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Last updated: 31 July 2021
Date:Friday 31 May 1974
Type:Silhouette image of generic F27 model; specific model in this crash may look slightly different
Fokker F-27 Friendship 100
Operator:East West Airlines
Registration: VH-EWL
MSN: 10344
First flight: 1967
Total airframe hrs:17694
Crew:Fatalities: 0 / Occupants: 4
Passengers:Fatalities: 0 / Occupants: 30
Total:Fatalities: 0 / Occupants: 34
Aircraft damage: Damaged beyond repair
Location:Bathurst-Raglan Airport, NSW (BHS) (   Australia)
Phase: Approach (APR)
Nature:Domestic Scheduled Passenger
Departure airport:Orange-Springhill Airport, NSW (OAG/YORG), Australia
Destination airport:Bathurst-Raglan Airport, NSW (BHS/YBTH), Australia
Fokker F-27, registered VH-EWL, was operating as East-West Airlines Flight 752/753 from Sydney (SYD) to Orange, Bathurst and back to Sydney.
The flight departed from Sydney at 17:06 hours and proceeded to Orange without incident. The flight then departed from Orange at 18:10 hours and, flown by the First Officer, the aircraft cruised at an altitude of 5250 feet which is the lowest safe altitude for the route. There was no cloud below the aircraft and the visibility was unrestricted.
At Bathurst the weather was reported as a five knot wind from the north-east and the altimeter setting was 1021 millibars. The crew commenced the descent from a position about 5.5 km west of the aerodrome, in visual conditions, with the lights of the city of Bathurst and the runway lights clearly visible.
Initially, it was intended to overfly the aerodrome and then make a left-hand circuit preparatory to landing on runway 17, but when the captain saw what appeared to be a light rain shower slightly east of the runway 35 threshold, and which might have involved penetration during a left-hand circuit to runway 17, he decided to land on runway 35 instead. At 1817:30 hours the captain called Sydney Flight Service reporting that the aircraft had arrived in the Bathurst circuit area. The aircraft, which was still being flown by the First Officer, was turned some 90 degrees to the right and it joined the left downwind leg of the traffic circuit for a landing on runway 35.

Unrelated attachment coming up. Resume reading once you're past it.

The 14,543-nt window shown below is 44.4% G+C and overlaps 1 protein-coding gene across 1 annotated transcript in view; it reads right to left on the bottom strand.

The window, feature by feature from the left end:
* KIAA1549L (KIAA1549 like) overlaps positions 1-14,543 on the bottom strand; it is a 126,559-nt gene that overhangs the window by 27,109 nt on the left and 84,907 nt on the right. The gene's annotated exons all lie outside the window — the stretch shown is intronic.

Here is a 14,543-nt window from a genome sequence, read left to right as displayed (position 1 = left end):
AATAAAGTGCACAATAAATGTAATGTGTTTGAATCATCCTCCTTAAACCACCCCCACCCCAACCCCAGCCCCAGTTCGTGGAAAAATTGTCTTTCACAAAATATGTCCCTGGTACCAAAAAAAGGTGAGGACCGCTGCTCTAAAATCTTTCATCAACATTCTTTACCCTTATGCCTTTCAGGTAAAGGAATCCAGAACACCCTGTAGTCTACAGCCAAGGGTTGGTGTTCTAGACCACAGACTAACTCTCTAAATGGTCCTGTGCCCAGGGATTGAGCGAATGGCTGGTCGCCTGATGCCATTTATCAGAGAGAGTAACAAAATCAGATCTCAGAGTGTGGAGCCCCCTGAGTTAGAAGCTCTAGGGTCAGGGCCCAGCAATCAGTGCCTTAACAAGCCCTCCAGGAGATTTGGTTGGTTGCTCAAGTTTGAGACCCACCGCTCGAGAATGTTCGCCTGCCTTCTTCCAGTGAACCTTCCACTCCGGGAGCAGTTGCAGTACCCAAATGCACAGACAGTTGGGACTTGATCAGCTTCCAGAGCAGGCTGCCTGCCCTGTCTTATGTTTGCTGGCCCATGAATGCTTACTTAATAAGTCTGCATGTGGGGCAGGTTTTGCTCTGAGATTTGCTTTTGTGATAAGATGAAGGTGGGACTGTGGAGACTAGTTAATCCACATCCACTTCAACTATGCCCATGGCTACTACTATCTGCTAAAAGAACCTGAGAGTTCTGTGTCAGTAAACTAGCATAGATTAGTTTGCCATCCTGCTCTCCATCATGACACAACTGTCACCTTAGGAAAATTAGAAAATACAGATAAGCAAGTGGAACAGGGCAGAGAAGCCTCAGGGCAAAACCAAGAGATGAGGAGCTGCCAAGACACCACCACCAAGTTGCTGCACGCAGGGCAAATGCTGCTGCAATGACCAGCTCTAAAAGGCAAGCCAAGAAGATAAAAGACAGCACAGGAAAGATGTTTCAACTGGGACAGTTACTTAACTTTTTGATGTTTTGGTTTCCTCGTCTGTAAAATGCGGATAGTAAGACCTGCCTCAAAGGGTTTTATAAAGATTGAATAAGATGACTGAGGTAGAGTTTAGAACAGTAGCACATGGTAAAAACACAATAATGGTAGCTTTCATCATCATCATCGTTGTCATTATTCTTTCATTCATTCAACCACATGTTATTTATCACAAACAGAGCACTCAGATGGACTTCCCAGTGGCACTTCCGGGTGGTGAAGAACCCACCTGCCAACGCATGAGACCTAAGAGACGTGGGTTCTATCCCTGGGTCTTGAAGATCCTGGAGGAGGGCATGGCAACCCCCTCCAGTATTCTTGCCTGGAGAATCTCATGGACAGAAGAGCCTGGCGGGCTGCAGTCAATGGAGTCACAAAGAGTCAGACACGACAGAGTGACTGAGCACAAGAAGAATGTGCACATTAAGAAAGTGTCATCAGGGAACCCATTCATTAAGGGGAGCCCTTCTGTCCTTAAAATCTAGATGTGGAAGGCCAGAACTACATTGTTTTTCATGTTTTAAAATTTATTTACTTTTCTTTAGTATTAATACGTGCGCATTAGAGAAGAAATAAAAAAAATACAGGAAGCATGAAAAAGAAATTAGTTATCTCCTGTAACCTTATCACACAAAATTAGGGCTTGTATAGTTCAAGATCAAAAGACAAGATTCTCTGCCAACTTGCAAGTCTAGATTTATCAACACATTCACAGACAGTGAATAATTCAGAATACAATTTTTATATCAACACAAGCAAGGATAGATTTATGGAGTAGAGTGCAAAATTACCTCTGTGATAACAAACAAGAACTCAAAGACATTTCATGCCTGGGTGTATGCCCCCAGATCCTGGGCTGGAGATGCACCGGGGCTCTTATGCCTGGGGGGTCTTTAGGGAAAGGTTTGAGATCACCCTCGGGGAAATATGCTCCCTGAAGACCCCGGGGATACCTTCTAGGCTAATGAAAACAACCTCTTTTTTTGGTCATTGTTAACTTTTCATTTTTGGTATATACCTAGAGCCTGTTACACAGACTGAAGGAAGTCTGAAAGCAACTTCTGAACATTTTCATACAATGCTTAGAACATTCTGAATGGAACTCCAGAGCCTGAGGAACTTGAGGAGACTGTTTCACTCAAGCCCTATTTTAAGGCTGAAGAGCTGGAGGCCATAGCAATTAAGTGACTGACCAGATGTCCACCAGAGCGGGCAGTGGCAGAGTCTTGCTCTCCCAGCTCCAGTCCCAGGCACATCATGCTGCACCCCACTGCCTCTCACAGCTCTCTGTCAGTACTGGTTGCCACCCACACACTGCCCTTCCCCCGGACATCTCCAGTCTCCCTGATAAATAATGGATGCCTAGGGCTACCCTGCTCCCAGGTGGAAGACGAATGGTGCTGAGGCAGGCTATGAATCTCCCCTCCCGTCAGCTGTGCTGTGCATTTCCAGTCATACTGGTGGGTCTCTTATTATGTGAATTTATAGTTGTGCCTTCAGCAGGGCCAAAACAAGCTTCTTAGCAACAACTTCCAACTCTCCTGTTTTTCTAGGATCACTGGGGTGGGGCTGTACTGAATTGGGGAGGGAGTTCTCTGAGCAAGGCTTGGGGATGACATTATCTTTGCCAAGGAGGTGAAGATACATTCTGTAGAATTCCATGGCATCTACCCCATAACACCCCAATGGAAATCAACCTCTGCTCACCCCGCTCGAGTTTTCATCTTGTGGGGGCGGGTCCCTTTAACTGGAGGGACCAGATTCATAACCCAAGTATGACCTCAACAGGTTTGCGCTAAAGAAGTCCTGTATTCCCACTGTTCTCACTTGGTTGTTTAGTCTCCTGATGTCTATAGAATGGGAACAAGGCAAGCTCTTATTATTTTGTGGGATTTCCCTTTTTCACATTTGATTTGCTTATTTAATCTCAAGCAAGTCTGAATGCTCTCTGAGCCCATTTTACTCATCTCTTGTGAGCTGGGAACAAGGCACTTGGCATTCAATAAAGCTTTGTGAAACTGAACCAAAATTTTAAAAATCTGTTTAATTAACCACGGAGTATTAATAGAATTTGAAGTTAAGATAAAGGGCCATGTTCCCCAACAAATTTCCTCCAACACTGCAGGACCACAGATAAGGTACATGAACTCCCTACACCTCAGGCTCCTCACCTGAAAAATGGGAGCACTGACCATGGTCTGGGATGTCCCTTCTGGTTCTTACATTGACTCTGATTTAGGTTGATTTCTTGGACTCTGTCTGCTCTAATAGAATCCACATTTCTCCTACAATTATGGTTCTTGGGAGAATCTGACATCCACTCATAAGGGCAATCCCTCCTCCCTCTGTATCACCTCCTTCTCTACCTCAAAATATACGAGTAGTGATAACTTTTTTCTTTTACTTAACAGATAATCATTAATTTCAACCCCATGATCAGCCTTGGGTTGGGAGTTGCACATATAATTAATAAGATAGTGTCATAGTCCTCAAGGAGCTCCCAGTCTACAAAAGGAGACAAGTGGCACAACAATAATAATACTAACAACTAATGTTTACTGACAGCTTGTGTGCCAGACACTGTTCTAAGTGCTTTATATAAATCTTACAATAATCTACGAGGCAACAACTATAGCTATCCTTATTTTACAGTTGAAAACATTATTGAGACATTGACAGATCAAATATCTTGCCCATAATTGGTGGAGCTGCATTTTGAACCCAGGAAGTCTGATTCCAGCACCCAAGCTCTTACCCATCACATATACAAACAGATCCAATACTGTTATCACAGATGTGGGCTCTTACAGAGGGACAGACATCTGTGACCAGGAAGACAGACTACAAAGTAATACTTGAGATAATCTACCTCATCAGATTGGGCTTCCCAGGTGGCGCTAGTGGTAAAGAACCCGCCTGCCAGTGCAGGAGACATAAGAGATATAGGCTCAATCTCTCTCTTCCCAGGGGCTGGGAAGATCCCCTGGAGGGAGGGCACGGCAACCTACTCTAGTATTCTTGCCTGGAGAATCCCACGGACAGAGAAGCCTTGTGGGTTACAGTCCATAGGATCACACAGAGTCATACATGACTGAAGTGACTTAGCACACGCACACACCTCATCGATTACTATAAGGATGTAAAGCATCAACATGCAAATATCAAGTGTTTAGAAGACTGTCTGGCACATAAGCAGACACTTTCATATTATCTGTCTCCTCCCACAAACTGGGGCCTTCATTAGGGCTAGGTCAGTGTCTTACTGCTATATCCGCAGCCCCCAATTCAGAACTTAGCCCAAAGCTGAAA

The aircraft proceeded downwind a little further than is usual then turned onto base leg of the circuit by which time all cockpit checks had been completed except for setting the engine fuel trims to 'full increase'. The captain states that whilst the aircraft was on the base leg he checked that the water methanol lights were on, and that the fuel trim indicators were at 'full increase'.
The aircraft was turned onto final approach for landing, at which time the landing gear was down, 26.5 degrees of wing flap had been extended, it was aligned with the runway centre-line and no drift was evident. Flight conditions were smooth. Light rain was then encountered and the windscreen wipers were switched on to operate at slow speed. The flight path appeared to be normal at an airspeed of 110 knots reducing to 100 knots with the rate of descent stabilised at some 700 ft/min. At about this time the aircraft passed over the Great Western Highway (730 metres south of the runway 35 threshold) and at the normal height of about 300 feet above terrain; two or three noticeable turbulence bumps were then encountered and the aircraft commenced to drift to the left of the runway alignment.